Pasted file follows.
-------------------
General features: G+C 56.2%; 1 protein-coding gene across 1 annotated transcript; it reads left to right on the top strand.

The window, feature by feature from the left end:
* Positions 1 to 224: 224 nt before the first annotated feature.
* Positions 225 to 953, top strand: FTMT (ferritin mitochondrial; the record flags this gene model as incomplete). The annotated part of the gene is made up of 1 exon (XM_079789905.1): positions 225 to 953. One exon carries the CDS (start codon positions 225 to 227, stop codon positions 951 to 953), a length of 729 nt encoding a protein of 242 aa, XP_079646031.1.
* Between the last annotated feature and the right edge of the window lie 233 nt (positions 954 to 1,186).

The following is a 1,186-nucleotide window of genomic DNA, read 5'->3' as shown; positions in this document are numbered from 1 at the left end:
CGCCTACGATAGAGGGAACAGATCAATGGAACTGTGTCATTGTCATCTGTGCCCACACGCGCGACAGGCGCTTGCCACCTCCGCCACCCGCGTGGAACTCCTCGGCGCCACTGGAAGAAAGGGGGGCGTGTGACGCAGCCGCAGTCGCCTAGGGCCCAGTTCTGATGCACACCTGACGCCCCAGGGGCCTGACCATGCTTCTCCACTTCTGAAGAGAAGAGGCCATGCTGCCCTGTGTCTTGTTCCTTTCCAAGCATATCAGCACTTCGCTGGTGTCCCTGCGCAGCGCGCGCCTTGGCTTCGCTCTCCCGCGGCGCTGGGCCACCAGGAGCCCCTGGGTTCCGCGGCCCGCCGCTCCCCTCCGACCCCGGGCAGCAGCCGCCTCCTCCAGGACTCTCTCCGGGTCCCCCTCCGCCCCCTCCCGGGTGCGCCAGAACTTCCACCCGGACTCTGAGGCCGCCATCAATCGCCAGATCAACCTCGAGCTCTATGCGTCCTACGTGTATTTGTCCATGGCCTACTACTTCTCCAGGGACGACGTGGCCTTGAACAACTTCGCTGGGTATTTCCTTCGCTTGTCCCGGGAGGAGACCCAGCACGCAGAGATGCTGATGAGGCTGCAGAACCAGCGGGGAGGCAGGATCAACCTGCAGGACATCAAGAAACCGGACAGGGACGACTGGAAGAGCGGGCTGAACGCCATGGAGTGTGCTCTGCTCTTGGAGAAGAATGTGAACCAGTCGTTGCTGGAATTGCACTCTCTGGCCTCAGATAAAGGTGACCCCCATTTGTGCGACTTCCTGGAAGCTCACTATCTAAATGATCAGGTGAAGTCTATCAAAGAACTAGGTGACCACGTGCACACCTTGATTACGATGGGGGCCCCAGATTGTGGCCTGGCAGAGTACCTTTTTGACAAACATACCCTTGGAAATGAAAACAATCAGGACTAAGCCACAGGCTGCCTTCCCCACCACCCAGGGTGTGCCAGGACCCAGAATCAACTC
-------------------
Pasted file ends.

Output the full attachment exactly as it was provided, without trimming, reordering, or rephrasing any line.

General features: G+C 56.2%; 1 protein-coding gene across 1 annotated transcript; it reads left to right on the top strand.

The window, feature by feature from the left end:
* Positions 1 to 224: 224 nt before the first annotated feature.
* Positions 225 to 953, top strand: FTMT (ferritin mitochondrial; the record flags this gene model as incomplete). The annotated part of the gene is made up of 1 exon (XM_079789905.1): positions 225 to 953. One exon carries the CDS (start codon positions 225 to 227, stop codon positions 951 to 953), a length of 729 nt encoding a protein of 242 aa, XP_079646031.1.
* Between the last annotated feature and the right edge of the window lie 233 nt (positions 954 to 1,186).

The following is a 1,186-nucleotide window of genomic DNA, read 5'->3' as shown; positions in this document are numbered from 1 at the left end:
CGCCTACGATAGAGGGAACAGATCAATGGAACTGTGTCATTGTCATCTGTGCCCACACGCGCGACAGGCGCTTGCCACCTCCGCCACCCGCGTGGAACTCCTCGGCGCCACTGGAAGAAAGGGGGGCGTGTGACGCAGCCGCAGTCGCCTAGGGCCCAGTTCTGATGCACACCTGACGCCCCAGGGGCCTGACCATGCTTCTCCACTTCTGAAGAGAAGAGGCCATGCTGCCCTGTGTCTTGTTCCTTTCCAAGCATATCAGCACTTCGCTGGTGTCCCTGCGCAGCGCGCGCCTTGGCTTCGCTCTCCCGCGGCGCTGGGCCACCAGGAGCCCCTGGGTTCCGCGGCCCGCCGCTCCCCTCCGACCCCGGGCAGCAGCCGCCTCCTCCAGGACTCTCTCCGGGTCCCCCTCCGCCCCCTCCCGGGTGCGCCAGAACTTCCACCCGGACTCTGAGGCCGCCATCAATCGCCAGATCAACCTCGAGCTCTATGCGTCCTACGTGTATTTGTCCATGGCCTACTACTTCTCCAGGGACGACGTGGCCTTGAACAACTTCGCTGGGTATTTCCTTCGCTTGTCCCGGGAGGAGACCCAGCACGCAGAGATGCTGATGAGGCTGCAGAACCAGCGGGGAGGCAGGATCAACCTGCAGGACATCAAGAAACCGGACAGGGACGACTGGAAGAGCGGGCTGAACGCCATGGAGTGTGCTCTGCTCTTGGAGAAGAATGTGAACCAGTCGTTGCTGGAATTGCACTCTCTGGCCTCAGATAAAGGTGACCCCCATTTGTGCGACTTCCTGGAAGCTCACTATCTAAATGATCAGGTGAAGTCTATCAAAGAACTAGGTGACCACGTGCACACCTTGATTACGATGGGGGCCCCAGATTGTGGCCTGGCAGAGTACCTTTTTGACAAACATACCCTTGGAAATGAAAACAATCAGGACTAAGCCACAGGCTGCCTTCCCCACCACCCAGGGTGTGCCAGGACCCAGAATCAACTC